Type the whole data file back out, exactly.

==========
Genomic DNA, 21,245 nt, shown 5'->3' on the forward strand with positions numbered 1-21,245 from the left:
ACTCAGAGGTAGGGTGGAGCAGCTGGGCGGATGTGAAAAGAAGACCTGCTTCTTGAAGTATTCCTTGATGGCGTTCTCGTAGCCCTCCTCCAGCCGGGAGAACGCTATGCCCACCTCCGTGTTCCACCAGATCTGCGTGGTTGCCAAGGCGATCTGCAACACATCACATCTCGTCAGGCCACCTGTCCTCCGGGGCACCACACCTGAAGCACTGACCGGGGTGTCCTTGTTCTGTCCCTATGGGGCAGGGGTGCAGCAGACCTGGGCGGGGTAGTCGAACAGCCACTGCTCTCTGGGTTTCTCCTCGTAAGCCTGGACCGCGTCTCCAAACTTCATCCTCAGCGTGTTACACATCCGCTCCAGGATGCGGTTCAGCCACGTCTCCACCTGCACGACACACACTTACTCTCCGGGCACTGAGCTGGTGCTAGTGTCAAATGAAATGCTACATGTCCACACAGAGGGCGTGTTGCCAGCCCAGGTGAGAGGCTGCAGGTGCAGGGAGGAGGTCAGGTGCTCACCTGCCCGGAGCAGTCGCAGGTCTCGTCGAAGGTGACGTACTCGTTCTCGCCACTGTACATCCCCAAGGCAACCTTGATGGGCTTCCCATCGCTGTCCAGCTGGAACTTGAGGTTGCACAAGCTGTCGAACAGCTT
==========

Genomic DNA, 21,245 nt, shown 5'->3' on the forward strand with positions numbered 1-21,245 from the left:
ACTCAGAGGTAGGGTGGAGCAGCTGGGCGGATGTGAAAAGAAGACCTGCTTCTTGAAGTATTCCTTGATGGCGTTCTCGTAGCCCTCCTCCAGCCGGGAGAACGCTATGCCCACCTCCGTGTTCCACCAGATCTGCGTGGTTGCCAAGGCGATCTGCAACACATCACATCTCGTCAGGCCACCTGTCCTCCGGGGCACCACACCTGAAGCACTGACCGGGGTGTCCTTGTTCTGTCCCTATGGGGCAGGGGTGCAGCAGACCTGGGCGGGGTAGTCGAACAGCCACTGCTCTCTGGGTTTCTCCTCGTAAGCCTGGACCGCGTCTCCAAACTTCATCCTCAGCGTGTTACACATCCGCTCCAGGATGCGGTTCAGCCACGTCTCCACCTGCACGACACACACTTACTCTCCGGGCACTGAGCTGGTGCTAGTGTCAAATGAAATGCTACATGTCCACACAGAGGGCGTGTTGCCAGCCCAGGTGAGAGGCTGCAGGTGCAGGGAGGAGGTCAGGTGCTCACCTGCCCGGAGCAGTCGCAGGTCTCGTCGAAGGTGACGTACTCGTTCTCGCCACTGTACATCCCCAAGGCAACCTTGATGGGCTTCCCATCGCTGTCCAGCTGGAACTTGAGGTTGCACAAGCTGTCGAACAGCTT